LEO CULLEN AND Stuart Lancaster came across as a happy coaching couple in UCD yesterday, but one has to wonder what the appointment of a ‘Senior Coach’ really means for Leinster’s existing head coach.
There was a fresh reiteration yesterday that it was Cullen who initiated this appointment, as was also repeatedly stated with regard to Graham Henry’s two-week stint as a consultant during the summer.
Lancaster and Cullen head to Leinster training yesterday. Source: Dan Sheridan/INPHO
Taken purely on face value and going along with that insistence, these are encouraging moves from Cullen, recognising his own lack of experience and seeking out ways to learn even quicker on the job.
However, it is clear that the powers that be in Leinster and the IRFU haven’t been totally content with the province’s coaching set-up in recent times.
As recently as June, IRFU performance director David Nucifora revealed his desire to see Leinster add more experience to their coaching team, pointing out that Munster, Ulster and Connacht had that element in place.
“If Leo requires any assistance over time he knows he’s only got to ask and we’ll be there to help and give him that assistance,” said Nucifora.
“Does he need help along the way? Possibly, but that’s up to Leinster and Leo to ask for that if they think that’s required.”
So it has transpired that Leinster have brought in Henry and now Lancaster, both of whom have considerably more experience than Cullen, Girvan Dempsey and John Fogarty.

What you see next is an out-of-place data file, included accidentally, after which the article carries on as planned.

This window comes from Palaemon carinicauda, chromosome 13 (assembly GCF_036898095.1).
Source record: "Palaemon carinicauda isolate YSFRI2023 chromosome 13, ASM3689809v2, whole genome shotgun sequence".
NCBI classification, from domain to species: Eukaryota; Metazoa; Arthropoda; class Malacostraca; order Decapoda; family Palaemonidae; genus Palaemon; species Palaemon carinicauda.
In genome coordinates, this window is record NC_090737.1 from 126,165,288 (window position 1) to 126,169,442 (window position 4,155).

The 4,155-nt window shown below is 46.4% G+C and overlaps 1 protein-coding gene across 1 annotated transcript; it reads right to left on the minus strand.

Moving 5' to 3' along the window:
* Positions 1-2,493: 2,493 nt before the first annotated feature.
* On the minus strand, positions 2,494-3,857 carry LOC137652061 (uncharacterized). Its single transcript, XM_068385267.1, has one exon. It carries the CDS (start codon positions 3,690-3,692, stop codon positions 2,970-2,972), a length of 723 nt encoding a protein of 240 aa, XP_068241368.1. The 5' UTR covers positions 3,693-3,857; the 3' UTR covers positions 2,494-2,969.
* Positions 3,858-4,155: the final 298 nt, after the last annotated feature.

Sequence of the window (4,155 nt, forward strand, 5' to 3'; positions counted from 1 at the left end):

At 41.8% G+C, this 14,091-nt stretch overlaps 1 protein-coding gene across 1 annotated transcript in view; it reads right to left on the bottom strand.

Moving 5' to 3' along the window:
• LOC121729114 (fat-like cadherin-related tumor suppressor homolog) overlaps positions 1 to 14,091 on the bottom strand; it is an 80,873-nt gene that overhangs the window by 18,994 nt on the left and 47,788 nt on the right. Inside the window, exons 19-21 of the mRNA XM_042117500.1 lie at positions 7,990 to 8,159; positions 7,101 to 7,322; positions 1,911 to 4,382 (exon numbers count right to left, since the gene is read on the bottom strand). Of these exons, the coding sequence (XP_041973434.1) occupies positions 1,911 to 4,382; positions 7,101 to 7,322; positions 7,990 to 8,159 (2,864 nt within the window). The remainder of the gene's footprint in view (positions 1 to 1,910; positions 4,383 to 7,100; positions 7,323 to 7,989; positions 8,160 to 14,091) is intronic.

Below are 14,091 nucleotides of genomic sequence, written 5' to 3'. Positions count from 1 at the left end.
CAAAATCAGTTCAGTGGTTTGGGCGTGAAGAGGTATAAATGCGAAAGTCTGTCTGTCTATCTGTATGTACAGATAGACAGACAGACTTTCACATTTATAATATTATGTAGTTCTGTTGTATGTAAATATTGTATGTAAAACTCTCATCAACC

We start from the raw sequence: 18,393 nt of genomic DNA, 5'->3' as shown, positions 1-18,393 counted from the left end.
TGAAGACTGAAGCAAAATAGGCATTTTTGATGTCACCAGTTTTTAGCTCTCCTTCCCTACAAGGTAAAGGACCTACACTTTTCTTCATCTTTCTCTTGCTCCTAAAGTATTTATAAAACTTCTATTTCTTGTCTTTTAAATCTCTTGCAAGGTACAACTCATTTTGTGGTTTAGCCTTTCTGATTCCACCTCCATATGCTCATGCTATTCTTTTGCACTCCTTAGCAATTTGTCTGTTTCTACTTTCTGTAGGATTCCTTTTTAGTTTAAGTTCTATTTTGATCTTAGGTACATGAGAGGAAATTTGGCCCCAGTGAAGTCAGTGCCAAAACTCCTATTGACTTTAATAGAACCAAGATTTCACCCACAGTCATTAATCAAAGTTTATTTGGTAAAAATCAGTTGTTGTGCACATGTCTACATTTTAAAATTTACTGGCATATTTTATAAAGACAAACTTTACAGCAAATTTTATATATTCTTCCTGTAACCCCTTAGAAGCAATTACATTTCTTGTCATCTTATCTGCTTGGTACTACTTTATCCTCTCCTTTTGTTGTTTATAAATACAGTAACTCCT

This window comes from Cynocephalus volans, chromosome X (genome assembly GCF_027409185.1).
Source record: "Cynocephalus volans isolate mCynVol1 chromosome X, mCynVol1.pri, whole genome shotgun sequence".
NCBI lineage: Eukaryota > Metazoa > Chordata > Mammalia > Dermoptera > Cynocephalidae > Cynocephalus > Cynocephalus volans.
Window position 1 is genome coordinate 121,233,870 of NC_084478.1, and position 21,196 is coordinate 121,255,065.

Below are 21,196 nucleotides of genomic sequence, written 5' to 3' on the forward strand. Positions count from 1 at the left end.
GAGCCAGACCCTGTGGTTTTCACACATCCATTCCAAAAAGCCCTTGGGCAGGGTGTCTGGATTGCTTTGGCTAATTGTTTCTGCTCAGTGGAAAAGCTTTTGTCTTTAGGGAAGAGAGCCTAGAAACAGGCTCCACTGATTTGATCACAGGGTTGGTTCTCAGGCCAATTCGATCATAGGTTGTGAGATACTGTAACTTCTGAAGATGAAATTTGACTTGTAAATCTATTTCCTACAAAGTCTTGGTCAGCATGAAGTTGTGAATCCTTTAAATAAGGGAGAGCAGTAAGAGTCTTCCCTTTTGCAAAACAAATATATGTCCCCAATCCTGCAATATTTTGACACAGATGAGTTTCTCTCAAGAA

Whatever the definitive truth about the nature of this latest appointment, or rather who it was initiated by, it has to be seen as a positive for Leinster.
There appears to be some pleasure taken in deriding Lancaster based on last year’s World Cup capitulation with England. It was a hugely disappointing campaign, of course, but England played some excellent rugby under his stewardship in the previous seasons.
Lancaster watches Leinster’s session in the sun. Source: Dan Sheridan/INPHO
A stunning 38-21 victory over New Zealand in Twickenham in 2012 stands out as one major highlight.
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“Ultimately, I was proud to have played a part in their development,” said Lancaster yesterday when asked what it felt like to watch England win a Grand Slam at the first time of asking under Eddie Jones.
“The disappointment of the World Cup will still be in us – all of us as coaches and players – and I don’t think that will go away.
“You get fantastic moments as a coach, and there’s nothing better than giving a player his first cap and shaking his hand and saying, ‘Well done, you’re representing your country for the first time.’
“I think I did that probably 25 times if not more, such was the youth of the English team at that time. And to see those players grow into the senior players I knew they would become and drive the team under Eddie’s guidance, and Steve [Borthwick] and Paul [Gustard] have done a brilliant job as well. I’m delighted for them.
“And I’m sure they’ll go on to be successful, I always felt that they would. I always felt the period England would be successful was between 2015 and 2019.”
46-year-old Lancaster has a deep-seated belief that squad culture underpins everything that happens on the rugby pitch – one baton with which his critics have beaten him – and only months after Johnny Sexton questioned Leinster’s own culture, he seems a good fit.
While he is not well-known as a defensive specialist, Lancaster defended his qualifications for taking on that aspect of his new job yesterday.